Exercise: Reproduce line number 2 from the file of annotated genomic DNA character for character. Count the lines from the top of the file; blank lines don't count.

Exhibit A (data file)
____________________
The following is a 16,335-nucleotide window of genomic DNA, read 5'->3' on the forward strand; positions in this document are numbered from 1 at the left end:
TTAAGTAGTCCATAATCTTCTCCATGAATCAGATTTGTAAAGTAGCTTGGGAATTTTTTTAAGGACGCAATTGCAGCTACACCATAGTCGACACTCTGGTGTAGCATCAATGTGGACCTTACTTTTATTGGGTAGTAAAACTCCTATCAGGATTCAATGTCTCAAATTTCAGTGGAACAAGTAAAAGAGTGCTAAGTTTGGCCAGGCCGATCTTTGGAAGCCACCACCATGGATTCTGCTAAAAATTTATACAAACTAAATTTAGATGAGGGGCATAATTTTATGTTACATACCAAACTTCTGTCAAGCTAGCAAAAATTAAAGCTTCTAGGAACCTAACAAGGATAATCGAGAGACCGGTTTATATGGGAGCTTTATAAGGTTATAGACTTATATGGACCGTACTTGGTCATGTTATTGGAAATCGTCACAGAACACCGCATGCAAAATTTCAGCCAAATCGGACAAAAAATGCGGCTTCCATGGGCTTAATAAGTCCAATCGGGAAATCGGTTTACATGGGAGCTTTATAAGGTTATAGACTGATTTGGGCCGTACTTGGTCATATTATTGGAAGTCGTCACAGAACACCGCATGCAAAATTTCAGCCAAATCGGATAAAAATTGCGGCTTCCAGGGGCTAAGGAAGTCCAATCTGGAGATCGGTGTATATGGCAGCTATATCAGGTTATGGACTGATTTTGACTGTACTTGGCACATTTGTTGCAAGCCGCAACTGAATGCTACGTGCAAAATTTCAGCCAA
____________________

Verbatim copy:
TTAAGTAGTCCATAATCTTCTCCATGAATCAGATTTGTAAAGTAGCTTGGGAATTTTTTTAAGGACGCAATTGCAGCTACACCATAGTCGACACTCTGGTGTAGCATCAATGTGGACCTTACTTTTATTGGGTAGTAAAACTCCTATCAGGATTCAATGTCTCAAATTTCAGTGGAACAAGTAAAAGAGTGCTAAGTTTGGCCAGGCCGATCTTTGGAAGCCACCACCATGGATTCTGCTAAAAATTTATACAAACTAAATTTAGATGAGGGGCATAATTTTATGTTACATACCAAACTTCTGTCAAGCTAGCAAAAATTAAAGCTTCTAGGAACCTAACAAGGATAATCGAGAGACCGGTTTATATGGGAGCTTTATAAGGTTATAGACTTATATGGACCGTACTTGGTCATGTTATTGGAAATCGTCACAGAACACCGCATGCAAAATTTCAGCCAAATCGGACAAAAAATGCGGCTTCCATGGGCTTAATAAGTCCAATCGGGAAATCGGTTTACATGGGAGCTTTATAAGGTTATAGACTGATTTGGGCCGTACTTGGTCATATTATTGGAAGTCGTCACAGAACACCGCATGCAAAATTTCAGCCAAATCGGATAAAAATTGCGGCTTCCAGGGGCTAAGGAAGTCCAATCTGGAGATCGGTGTATATGGCAGCTATATCAGGTTATGGACTGATTTTGACTGTACTTGGCACATTTGTTGCAAGCCGCAACTGAATGCTACGTGCAAAATTTCAGCCAA